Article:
Part II – Bear Referendum
Chapter 5 – “Quit campaign or else”, warns Sierra Club
June 7, 1996, Fri.
The Vancouver Sun
Laws to curb wildlife trade
Environment Minister Sergio Marchi has brought in stiff new regulations to curb the illegal trade in wildlife and plants.
The regulations provide fines of up to $300,000 and jail terms of up to five years for people who illegally import endangered species or who are caught in possession of products made from these products.
For example, a store owner who sells a product made from tiger parts could be convicted under the legislation, passed in 1992, but only recently proclaimed.
Under previous legislation, it was illegal to import tiger parts into Canada, but once smuggled into the country, such parts could be sold openly, says Anthony Marr.
From the field journal of Anthony Marr
June 7, 1996, Friday
[10:18 @ the residence of Erick Smith and Diana Prestidge in Nanoose Bay]
We stayed last night at the residence of Eric Smith and Diana Prestidge, a house of wood and glass and light at Nanoose Bay near Nanaimo. As with Wayne and Anita, Eric and Diana are total strangers, except for their name’s being under the names of local environmental organizations in our itinerary compiled by myself. The raw data came from various environmental contact lists from WCWC’s Communication Coordinator Sue Fox and publications such as BC Environmental Network’s green directory.
Erica’s job is to contact all these groups and people to ask for their support and participation. One of the things in which they can help is to offer us free bed and breakfast. So far, so good. So far, so wonderful, in fact, and not just the food, but the spirit.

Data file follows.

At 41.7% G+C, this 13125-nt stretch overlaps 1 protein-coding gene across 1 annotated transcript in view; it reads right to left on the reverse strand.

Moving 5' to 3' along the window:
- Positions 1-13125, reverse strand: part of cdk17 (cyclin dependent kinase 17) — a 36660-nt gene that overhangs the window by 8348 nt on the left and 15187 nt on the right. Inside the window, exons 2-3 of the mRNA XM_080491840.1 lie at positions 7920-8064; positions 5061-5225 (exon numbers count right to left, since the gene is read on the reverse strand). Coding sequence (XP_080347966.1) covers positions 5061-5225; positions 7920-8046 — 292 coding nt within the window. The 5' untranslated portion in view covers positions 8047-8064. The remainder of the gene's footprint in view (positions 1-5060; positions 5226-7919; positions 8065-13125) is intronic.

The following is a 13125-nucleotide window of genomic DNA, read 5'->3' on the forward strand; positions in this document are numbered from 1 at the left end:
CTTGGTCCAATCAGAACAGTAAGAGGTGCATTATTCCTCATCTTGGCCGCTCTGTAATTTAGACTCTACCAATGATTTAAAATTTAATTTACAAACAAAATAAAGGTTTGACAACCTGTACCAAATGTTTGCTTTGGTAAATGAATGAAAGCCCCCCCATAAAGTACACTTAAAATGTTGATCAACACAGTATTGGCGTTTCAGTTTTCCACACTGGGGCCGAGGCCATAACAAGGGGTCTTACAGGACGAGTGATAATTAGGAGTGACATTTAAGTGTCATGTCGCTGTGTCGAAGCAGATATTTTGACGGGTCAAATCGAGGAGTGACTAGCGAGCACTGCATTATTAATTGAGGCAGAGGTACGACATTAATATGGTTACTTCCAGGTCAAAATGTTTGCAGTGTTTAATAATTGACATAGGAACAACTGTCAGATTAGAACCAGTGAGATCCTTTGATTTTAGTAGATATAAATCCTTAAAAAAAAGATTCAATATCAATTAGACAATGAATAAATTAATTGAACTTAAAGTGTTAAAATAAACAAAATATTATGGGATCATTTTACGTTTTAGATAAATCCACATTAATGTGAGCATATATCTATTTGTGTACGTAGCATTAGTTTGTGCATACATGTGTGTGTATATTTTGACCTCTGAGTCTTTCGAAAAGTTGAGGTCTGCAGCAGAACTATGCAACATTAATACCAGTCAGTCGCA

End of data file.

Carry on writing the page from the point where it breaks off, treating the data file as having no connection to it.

Still, I had only 2 hours’ sleep the night before, and no more than five hours last night, still due to sinus blockage. Felt almost totally depleted yesterday. Still somewhat weak-kneed right now.
Nonetheless, I gave a short (15 minutes, allotted) but (someone said) “motivational” speech (without visuals) to a small group (about 15) of WCWC Mid-Island chapter people, including WCWC Director Annette Tanner and her husband Scott of Qualicum Beach, and Nanaimo’s Gay Cunningham and Dirk Becker, among others. I was more or less an adjunct guest speaker in a prearranged speaking event featuring Joe Foy as the keynote speaker. Being a mainly by-invitation-only meeting, few if any hunters were present.
Tonight, the somewhat fabled whale watching town of Tofino edging the open Pacific Ocean on the west coast of Vancouver Island, also of Clayoquot (pronounced “KLAHK-quot”) Sound fame. The Friends of Clayoquot Sound, many of whose members were among the 700 arrested during the blockade of 1994, including leader Valerie Languor, will be orchestrating the event…
On the phone, Bonita and I had a collective groan, when she told me that the Smithers branch of Sierra Club is siding with the hunter and guide-outfitters and wrote us a letter saying, “… We suggest that you cancel your public meeting, or…” How despicable! I wonder what Greenpeace has to say.
Good night, Christopher.
June 8, 1996, Sat.
The Nanaimo Free Press
by Paul Walton
Wildlife group campaigns for referendum to ban bear hunting
Convinced that BC bears will one day make the endangered species list, activists are beginning a campaign for a referendum, which would ban hunting the animals in the province.
As part of a world campaign to save endangered animals, the road tour of Anthony Marr, wildlife campaigner of the Western Canada Wilderness Committee, will visit Nanaimo next week…
The WCWC’s call for a referendum comes shortly after protests this year near Campbell River when several people were arrested for disturbing the hunt. Last year, protesters with Bear Watch successfully opposed an injunction to limit protests in the area…
“The purpose of this road tour is to set up the infrastructure for the referendum,” Marr said…
The Fortunate and The Called Upon
at your service
Anthony Marr, Founder and President
Heal Our Planet Earth (HOPE)
Global Anti-Hunting Coalition (GAHC)